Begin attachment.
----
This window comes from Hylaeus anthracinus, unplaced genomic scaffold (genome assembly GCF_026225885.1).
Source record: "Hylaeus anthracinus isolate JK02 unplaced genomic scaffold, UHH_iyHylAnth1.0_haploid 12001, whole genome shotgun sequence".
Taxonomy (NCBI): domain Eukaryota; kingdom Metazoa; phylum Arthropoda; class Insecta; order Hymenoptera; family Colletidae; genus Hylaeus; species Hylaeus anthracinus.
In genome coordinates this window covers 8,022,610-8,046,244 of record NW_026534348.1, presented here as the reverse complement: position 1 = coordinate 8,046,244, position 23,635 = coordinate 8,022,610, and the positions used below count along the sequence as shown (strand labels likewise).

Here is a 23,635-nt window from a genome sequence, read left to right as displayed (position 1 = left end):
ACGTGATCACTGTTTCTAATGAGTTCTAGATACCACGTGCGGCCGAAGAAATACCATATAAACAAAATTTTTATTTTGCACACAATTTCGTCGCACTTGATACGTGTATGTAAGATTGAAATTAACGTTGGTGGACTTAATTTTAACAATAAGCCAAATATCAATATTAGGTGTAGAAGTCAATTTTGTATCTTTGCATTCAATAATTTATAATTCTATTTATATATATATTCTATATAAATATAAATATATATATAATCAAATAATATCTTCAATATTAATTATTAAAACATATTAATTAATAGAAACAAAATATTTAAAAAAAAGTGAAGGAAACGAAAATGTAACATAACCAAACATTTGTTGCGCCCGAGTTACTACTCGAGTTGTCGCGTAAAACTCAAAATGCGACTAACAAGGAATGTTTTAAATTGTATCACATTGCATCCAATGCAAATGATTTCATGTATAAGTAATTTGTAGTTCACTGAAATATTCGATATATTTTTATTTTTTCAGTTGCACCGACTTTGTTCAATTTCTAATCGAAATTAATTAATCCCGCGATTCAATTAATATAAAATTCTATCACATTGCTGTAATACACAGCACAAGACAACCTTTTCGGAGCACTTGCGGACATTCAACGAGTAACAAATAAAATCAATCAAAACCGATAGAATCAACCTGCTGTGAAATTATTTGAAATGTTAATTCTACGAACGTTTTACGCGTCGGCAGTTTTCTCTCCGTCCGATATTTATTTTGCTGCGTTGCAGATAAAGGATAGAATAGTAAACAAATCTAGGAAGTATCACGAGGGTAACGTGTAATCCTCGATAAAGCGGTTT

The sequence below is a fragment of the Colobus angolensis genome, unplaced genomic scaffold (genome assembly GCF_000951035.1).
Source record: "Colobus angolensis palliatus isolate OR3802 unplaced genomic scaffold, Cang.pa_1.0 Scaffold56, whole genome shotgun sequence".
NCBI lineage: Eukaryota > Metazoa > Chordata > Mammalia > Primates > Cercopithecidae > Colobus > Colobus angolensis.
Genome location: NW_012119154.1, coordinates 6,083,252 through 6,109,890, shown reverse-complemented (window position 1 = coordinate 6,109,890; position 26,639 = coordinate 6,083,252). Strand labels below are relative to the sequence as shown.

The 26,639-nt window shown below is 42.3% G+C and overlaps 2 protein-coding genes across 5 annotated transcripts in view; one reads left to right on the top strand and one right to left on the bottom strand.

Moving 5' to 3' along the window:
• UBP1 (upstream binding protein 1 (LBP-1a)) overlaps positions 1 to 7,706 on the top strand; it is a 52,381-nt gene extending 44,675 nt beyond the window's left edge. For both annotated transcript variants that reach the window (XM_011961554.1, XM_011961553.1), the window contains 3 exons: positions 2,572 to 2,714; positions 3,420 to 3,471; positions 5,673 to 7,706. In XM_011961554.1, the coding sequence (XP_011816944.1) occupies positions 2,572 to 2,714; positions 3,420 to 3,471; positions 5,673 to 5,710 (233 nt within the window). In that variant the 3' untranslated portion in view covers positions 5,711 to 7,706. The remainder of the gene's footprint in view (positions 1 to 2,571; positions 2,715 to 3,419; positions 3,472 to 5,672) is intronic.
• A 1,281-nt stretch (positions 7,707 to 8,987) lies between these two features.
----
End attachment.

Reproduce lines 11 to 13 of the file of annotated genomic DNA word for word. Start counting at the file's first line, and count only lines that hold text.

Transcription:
The 26,639-nt window shown below is 42.3% G+C and overlaps 2 protein-coding genes across 5 annotated transcripts in view; one reads left to right on the top strand and one right to left on the bottom strand.

Moving 5' to 3' along the window:
• UBP1 (upstream binding protein 1 (LBP-1a)) overlaps positions 1 to 7,706 on the top strand; it is a 52,381-nt gene extending 44,675 nt beyond the window's left edge. For both annotated transcript variants that reach the window (XM_011961554.1, XM_011961553.1), the window contains 3 exons: positions 2,572 to 2,714; positions 3,420 to 3,471; positions 5,673 to 7,706. In XM_011961554.1, the coding sequence (XP_011816944.1) occupies positions 2,572 to 2,714; positions 3,420 to 3,471; positions 5,673 to 5,710 (233 nt within the window). In that variant the 3' untranslated portion in view covers positions 5,711 to 7,706. The remainder of the gene's footprint in view (positions 1 to 2,571; positions 2,715 to 3,419; positions 3,472 to 5,672) is intronic.